I learnt to roller skate by buckling them on to my feet, standing up and trying to glide.

I learnt to look for joy and wonder in the simplest things through the eyes of my daughter.

Baking, sewing, problem solving, driving, cross stitch, cardmaking, abseiling. All of these had mentors or tutors to get me started or help me when I got stuck.

I seriously can not think of anything. When I start something new, I research. I might not ask someone directly, but even help found online or in a book has been placed there by someone wanting to help newcomers by sharing their experiences and experience.

Oh wait, 

...maybe being able to problem solve IT idiosyncrasies and frustrations is a skill I have acquired with minimal input through osmosis and just bluffing it - and persevering until getting it right.

...or thinking outside the square to find long gone ancestors who have left few clues (I WILL find you all eventually). Perseverance again.

...or how did I get an in built GPS, so that I can get my bearings and find my way intuitively in new places. My TomTom hates me; the map in my head just takes over and renders it ineffective. This does only work in this hemisphere though. I struggle with east and west, north and south when I am on the other side of the planet.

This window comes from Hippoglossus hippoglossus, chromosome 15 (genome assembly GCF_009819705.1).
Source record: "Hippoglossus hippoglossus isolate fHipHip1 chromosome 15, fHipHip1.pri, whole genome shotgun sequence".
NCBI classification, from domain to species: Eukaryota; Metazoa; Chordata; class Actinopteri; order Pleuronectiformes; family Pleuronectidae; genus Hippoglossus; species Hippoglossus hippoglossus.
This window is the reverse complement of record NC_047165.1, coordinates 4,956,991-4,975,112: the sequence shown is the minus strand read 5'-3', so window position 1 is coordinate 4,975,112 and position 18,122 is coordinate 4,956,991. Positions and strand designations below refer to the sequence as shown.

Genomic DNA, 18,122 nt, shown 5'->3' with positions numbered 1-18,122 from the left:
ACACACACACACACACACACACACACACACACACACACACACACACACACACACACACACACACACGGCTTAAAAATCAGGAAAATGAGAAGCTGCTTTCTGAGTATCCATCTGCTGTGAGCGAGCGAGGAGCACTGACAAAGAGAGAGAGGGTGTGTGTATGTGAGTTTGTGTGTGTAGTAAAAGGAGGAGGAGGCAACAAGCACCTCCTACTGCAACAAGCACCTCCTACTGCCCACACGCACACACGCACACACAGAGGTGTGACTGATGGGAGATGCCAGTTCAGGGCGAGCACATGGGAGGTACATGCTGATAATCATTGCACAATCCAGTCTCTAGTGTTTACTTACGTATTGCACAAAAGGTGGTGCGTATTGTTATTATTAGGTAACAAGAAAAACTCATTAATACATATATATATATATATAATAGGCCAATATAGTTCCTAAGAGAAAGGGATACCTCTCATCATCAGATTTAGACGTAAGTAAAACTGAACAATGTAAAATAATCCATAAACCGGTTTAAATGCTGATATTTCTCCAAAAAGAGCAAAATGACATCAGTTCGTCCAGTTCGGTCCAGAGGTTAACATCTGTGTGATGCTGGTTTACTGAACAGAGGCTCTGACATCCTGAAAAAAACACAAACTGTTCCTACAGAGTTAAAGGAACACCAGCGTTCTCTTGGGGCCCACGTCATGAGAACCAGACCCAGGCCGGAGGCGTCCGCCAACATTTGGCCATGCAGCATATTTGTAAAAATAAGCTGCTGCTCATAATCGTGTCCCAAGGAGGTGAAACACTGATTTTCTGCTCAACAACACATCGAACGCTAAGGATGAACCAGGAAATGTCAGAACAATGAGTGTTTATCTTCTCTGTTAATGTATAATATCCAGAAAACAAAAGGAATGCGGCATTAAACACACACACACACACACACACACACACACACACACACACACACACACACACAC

Friday, 6 January 2017

#52Stories, Week 1, What goals do you hope to achieve this year ?

I have been inspired to challenge myself to #52Stories to define "my dash" - a project to help people get started writing their family history for the next generations. The project is being promoted by Family Search you can download the printables and just get started. Each week they will also share a question on social media that you can use to write your paragraph, story or even a few lines. By the end of the year, there should be 52 stories.

So, welcome to week 1.

My first goal will be to complete this challenge. I have marked it in my calendar to remind myself each week.

I don't think I am a very goal oriented person, so this could be a very short list !

  1. Write a story every week, to complete the #52Stories challenge 😊
  2. Sell or giveaway objects that have been packed, can be replaced and cost too much to keep moving and storing. (anyone in the market for a washing machine, drier, fridge, leather lounge suite ? - keep an eye on Trademe)
  3. Save some money
  4. Find a more rewarding way to make money - new role ?
  5. Get a bit more socially involved - this last inter-city move has been a fairly lonely time
  6. Live on my own (again) - probably not in Auckland then...
  7. Be more organised for Christmas 2017 
  8. Get fitter - there are some legendary walks I would like to do one day soon
  9. Plan new travel adventures
  10. DNA confirm 16 great great grandparents (or even better 32 great great great grandparents - could I dare hope for 64 great great great grandparents)